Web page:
"My folks lived in a town right outside of Pittsburg so we had electricity. I remember sitting around the radio and listening to all the different programs in the evenings. My favorite was Andy Hardy, but The Shadow was another good one."
"What did your dad do for a living?"
"He was a cooper. Made barrels for the breweries. Of course they also made barrels for a lot of other things, but the brewery barrels and winery casks were the ones that had to be made airtight and were the ones that required a cooper....that was considered a highly trained skill back then. When they enacted the Volstead Act and the country went dry he got out of that and became a truck driver.
"We were one of the first on our block to get a car. It was a Ford Model T of course. That was the only car most people could afford. Everyone from the milkman to the police got cars eventually, but I do remember horses pulling wagons in the street when I was little."
"So you remember the Roaring Twenties?"
"Oh yeah! I remember Al Capone was in the papers all the time. And Lindberg's trans Atlantic flight."
"Do you remember Orson Welle's 'War of the Worlds' broadcast?"
"Indeed I do! It was Halloween, 1938. I was stayin' at the farm with my uncle and aunt again in New York state. I did that off and on. I remember they had just put electricity in to the house that year. One of the first gadgets they bought was a big consol radio outta the Sears catalogue.
"Me and my uncle were workin' in the barn and my aunt came running out all excited 'bout something she heard on the radio. She was all google eyed and jabberin' some nonsense about how something 'landed' in New Jersey and she just about drug us back into the house to listen. At first I thought she was goin' INSANE, but I started getting worried when I heard people were gettin' in their cars and leaving New Jersey! EVERYBODY was goin' bonkers! I seemed to be surrounded by a whole world of crazy people!! We piled into the car and headed for town and everyone was milling around the town square with shotguns and rifles. Finally it was broadcast over the radio that it was all just a big put on for Halloween! I bet Orson Welles was getting kinda worried when they started talkin' about bringing him up on charges for creating a national panic!! Nowadays people just don't get too excited about things. Things were bigger then Bummer."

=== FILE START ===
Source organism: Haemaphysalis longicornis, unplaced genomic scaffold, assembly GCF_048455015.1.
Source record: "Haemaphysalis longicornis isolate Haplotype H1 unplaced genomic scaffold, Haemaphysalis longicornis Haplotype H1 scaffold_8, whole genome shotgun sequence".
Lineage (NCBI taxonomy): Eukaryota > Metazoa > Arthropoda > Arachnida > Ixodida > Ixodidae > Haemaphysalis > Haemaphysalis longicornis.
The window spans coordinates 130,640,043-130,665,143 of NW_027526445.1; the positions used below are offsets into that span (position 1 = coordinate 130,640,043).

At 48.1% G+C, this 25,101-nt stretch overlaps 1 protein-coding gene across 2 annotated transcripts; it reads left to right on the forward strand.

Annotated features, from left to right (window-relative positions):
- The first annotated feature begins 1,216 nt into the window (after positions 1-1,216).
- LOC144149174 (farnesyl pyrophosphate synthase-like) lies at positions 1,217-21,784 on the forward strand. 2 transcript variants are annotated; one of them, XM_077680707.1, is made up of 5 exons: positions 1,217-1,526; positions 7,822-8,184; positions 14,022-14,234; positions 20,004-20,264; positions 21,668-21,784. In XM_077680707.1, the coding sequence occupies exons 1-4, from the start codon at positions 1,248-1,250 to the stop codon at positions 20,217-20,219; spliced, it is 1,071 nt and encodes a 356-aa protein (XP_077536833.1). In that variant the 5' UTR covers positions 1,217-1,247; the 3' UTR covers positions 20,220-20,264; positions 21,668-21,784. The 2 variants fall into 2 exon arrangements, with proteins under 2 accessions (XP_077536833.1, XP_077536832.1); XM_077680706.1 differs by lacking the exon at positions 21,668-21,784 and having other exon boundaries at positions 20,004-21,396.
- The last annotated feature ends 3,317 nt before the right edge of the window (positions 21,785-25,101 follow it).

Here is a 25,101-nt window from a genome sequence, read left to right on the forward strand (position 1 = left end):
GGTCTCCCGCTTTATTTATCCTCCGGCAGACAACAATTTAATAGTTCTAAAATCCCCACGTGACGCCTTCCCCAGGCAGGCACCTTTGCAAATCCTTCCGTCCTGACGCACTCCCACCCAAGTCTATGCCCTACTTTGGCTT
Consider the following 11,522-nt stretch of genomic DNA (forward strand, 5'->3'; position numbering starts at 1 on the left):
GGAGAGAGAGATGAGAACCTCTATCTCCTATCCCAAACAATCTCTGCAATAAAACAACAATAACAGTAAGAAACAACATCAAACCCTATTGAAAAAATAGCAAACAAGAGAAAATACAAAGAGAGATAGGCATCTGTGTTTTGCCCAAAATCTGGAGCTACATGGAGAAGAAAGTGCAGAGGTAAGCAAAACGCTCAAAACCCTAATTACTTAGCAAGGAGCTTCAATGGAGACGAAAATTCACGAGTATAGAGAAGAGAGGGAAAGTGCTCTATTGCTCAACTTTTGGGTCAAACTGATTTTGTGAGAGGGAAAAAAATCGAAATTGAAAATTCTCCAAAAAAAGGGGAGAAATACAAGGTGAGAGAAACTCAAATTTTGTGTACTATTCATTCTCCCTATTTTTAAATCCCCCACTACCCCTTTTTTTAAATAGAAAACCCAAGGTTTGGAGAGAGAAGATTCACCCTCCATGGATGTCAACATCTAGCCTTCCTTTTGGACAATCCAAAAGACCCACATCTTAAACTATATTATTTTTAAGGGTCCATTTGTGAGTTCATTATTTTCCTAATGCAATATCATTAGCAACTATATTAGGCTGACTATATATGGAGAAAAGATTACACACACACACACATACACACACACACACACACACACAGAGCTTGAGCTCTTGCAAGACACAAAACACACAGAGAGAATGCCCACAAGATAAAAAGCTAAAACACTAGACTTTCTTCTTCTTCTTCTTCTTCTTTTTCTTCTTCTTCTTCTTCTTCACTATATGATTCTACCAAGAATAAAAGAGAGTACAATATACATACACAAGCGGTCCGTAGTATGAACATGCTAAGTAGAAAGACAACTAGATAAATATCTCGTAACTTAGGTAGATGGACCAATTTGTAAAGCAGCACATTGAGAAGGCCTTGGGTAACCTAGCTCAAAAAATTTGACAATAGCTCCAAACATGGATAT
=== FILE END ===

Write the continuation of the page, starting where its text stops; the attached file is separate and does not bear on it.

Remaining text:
"What do ya mean bigger?"
"When 9/11 happened it roused everyone up of course, but back in MY time it seemed that almost everyday something happened that was remarkable. That's why so many people could believe the Martians were comin'. BIG things were goin' on. I remember hearing of the Hindenberg exploding and burning at Lakehurst. Of Hitler gaining more and more power in Europe. New records were set for speed and anything else you can think of. Every time you used to read a newspaper there was something incredible happening. But now, people don't hardly notice even when something big DOES happen, like men going to outer space again, or when a third world country is overthrown. The funny thing is the things most people DO get excited about nowadays is stupid stuff. Like who was wearing what at the Oscars or something happening on a TV show. People don't even pay attention to the really important things."
"Like what?"